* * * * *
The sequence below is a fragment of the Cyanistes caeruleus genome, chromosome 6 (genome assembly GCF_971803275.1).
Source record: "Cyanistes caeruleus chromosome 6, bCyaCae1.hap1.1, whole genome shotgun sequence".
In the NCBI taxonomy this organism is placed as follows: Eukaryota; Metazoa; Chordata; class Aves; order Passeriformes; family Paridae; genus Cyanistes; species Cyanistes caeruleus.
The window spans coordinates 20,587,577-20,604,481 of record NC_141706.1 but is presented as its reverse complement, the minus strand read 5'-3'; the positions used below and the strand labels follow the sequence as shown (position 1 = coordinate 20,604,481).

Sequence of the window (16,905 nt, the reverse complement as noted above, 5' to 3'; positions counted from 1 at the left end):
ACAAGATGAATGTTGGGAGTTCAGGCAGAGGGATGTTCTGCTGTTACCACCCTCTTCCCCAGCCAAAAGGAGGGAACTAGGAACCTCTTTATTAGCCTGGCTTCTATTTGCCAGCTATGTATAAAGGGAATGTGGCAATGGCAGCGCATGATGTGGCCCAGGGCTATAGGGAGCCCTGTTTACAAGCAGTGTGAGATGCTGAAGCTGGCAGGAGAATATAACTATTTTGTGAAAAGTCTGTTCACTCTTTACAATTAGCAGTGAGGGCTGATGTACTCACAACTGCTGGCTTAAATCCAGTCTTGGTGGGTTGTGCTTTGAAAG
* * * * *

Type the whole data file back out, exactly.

The sequence below is a fragment of the Cyanistes caeruleus genome, chromosome 6 (genome assembly GCF_971803275.1).
Source record: "Cyanistes caeruleus chromosome 6, bCyaCae1.hap1.1, whole genome shotgun sequence".
In the NCBI taxonomy this organism is placed as follows: Eukaryota; Metazoa; Chordata; class Aves; order Passeriformes; family Paridae; genus Cyanistes; species Cyanistes caeruleus.
The window spans coordinates 20,587,577-20,604,481 of record NC_141706.1 but is presented as its reverse complement, the minus strand read 5'-3'; the positions used below and the strand labels follow the sequence as shown (position 1 = coordinate 20,604,481).

Sequence of the window (16,905 nt, the reverse complement as noted above, 5' to 3'; positions counted from 1 at the left end):
ACAAGATGAATGTTGGGAGTTCAGGCAGAGGGATGTTCTGCTGTTACCACCCTCTTCCCCAGCCAAAAGGAGGGAACTAGGAACCTCTTTATTAGCCTGGCTTCTATTTGCCAGCTATGTATAAAGGGAATGTGGCAATGGCAGCGCATGATGTGGCCCAGGGCTATAGGGAGCCCTGTTTACAAGCAGTGTGAGATGCTGAAGCTGGCAGGAGAATATAACTATTTTGTGAAAAGTCTGTTCACTCTTTACAATTAGCAGTGAGGGCTGATGTACTCACAACTGCTGGCTTAAATCCAGTCTTGGTGGGTTGTGCTTTGAAAG